We know that some people, and some groups, working creatively with communities believe that the tools they use should reflect their own beliefs and ideologies, while others believe that “tools are tools” and we have no need whatsoever to avoid GMail, Google Docs, iCloud, OneDrive, Teams, and so on for options that seem harder to get used to.

We feel that we should explore the issues around this question because they affect us too (and we have differences of opinion within Miaaw about what we should use and what (if anything) we should avoid. We kick off this exploration with this month’s episode of Meanwhile in an Abandoned Warehouse and we would welcome feedback from you.

We would really appreciate it if you could take the time to answer 3 very simple questions:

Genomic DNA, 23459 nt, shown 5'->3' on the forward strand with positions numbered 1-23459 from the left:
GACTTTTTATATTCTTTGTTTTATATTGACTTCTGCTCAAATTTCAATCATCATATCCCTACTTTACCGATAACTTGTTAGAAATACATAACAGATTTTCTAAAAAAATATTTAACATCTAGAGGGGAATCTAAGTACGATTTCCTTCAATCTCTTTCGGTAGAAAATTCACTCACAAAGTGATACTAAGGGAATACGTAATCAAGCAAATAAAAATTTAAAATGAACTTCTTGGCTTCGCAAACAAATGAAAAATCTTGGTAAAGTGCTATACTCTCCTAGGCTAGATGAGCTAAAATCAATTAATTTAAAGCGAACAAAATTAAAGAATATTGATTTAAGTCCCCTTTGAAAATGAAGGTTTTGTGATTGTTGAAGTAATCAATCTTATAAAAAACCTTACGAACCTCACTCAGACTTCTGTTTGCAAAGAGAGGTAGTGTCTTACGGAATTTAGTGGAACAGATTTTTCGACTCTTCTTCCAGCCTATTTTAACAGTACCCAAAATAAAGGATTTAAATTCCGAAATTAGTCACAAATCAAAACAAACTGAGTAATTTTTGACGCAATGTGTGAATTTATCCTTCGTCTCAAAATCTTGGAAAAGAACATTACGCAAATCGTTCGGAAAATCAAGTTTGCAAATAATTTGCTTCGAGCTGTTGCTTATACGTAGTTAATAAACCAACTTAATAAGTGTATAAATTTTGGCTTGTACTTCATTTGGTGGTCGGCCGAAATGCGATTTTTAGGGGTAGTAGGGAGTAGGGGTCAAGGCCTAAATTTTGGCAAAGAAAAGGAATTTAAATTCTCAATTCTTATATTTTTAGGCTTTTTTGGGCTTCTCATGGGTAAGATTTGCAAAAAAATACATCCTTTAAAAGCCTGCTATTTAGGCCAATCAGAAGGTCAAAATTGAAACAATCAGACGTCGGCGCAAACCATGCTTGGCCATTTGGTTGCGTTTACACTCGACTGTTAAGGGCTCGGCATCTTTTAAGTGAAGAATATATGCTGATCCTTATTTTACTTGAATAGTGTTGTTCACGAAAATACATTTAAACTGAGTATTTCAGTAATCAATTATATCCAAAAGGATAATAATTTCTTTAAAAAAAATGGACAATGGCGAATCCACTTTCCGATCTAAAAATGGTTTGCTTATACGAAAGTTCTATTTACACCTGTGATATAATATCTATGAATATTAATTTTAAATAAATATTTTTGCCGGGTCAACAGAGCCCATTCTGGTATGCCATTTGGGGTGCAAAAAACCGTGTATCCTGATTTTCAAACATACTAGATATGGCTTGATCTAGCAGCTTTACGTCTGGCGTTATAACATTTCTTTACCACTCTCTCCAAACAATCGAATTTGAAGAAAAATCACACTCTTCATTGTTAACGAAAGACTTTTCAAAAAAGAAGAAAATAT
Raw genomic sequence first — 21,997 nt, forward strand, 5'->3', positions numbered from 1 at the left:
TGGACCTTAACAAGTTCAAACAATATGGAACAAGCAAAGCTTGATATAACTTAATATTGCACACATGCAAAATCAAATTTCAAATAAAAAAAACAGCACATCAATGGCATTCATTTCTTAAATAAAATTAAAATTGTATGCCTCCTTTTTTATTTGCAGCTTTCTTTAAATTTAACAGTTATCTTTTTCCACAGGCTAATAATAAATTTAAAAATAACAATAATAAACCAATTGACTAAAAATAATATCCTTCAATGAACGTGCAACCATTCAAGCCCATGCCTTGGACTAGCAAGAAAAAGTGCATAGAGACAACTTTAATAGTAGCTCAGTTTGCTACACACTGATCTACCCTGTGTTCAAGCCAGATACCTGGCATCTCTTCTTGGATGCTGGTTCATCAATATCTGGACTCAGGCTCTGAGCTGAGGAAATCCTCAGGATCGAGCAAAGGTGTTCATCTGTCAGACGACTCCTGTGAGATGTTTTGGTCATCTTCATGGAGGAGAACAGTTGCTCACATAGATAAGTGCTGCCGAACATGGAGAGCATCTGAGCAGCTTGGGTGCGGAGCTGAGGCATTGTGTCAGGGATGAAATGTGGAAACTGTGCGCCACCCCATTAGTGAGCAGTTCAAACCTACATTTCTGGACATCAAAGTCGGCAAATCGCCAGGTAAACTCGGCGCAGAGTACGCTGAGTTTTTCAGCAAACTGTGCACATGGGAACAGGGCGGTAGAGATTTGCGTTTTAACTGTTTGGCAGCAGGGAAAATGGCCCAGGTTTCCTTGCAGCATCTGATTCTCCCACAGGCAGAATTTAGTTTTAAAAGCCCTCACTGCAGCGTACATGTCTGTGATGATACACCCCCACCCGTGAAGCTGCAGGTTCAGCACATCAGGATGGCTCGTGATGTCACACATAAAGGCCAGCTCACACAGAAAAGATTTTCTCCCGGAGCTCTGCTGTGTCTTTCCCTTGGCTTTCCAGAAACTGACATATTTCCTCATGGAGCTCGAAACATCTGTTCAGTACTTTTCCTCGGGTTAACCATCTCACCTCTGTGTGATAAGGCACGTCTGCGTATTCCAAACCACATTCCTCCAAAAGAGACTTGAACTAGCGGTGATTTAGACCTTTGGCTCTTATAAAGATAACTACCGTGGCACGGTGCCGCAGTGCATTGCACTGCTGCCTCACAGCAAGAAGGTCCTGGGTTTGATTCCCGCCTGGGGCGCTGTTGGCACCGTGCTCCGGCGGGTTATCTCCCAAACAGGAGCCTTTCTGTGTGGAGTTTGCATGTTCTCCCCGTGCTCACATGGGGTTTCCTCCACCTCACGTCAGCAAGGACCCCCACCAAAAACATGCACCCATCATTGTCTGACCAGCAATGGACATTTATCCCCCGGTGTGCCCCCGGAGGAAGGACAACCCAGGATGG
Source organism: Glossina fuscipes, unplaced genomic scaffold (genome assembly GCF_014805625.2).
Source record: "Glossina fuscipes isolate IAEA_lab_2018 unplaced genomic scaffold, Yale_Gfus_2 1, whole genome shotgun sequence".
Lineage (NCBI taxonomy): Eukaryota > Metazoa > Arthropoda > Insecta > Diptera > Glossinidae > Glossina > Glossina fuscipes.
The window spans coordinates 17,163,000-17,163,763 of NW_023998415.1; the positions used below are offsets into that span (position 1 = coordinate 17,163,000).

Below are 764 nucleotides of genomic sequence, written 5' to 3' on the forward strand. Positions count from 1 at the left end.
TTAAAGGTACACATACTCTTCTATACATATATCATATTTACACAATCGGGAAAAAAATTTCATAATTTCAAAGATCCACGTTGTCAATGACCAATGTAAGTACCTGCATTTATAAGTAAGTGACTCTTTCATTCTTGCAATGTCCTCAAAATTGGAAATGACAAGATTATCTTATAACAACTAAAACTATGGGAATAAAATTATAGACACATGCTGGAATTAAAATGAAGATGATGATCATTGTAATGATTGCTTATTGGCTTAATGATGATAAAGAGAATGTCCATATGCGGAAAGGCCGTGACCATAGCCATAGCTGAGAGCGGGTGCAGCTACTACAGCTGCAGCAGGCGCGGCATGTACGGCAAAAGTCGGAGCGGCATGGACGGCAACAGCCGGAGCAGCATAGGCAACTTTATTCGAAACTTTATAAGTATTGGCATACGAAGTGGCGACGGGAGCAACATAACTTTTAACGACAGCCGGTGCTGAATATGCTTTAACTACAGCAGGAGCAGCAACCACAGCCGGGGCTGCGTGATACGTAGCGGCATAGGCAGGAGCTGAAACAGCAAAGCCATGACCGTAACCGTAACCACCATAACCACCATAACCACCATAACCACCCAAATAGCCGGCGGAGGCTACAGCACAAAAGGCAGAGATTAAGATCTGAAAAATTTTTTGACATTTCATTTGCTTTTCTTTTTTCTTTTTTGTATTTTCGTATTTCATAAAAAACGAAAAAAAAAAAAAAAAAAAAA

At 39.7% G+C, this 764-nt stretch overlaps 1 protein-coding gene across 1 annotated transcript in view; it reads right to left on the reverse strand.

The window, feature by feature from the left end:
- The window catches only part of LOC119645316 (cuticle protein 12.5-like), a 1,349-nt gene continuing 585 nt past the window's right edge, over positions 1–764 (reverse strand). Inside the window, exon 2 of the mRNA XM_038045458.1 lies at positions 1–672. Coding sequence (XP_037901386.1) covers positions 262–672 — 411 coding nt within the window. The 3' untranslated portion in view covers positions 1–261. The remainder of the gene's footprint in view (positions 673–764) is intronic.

1. Email. I use Gmail | Hotmail | something else
2. Storing stuff online. I use Dropbox | iCloud | OneDrive | something else
3. Online Meetings. I use Teams | Zoom | something else

You can, of course, add any comments you like, if you have strong view on this issue. You do not have to, though. We will be very happy to receive one line emails that say something like “1. Gmail 2. Dropbox 3. Zoom”. However, if you use “something else” then we would be very interested to know what it is! We don’t want to recommend something that everyone has already been using for as long as they can remember…

Your answers will help us shape the series we have planned about tools we can trust, and why we should have any interest in whether we can trust our tools or not.

We will not use this information for any other purpose than counting the replies and publishing a completely anonymous list of your choices in the next newsletter. After that we will destroy your emails.

We understand you have a lot to do, and probably little time to answer random surveys, but we would be very grateful if you could spare a moment to send a one line email to

Happy February!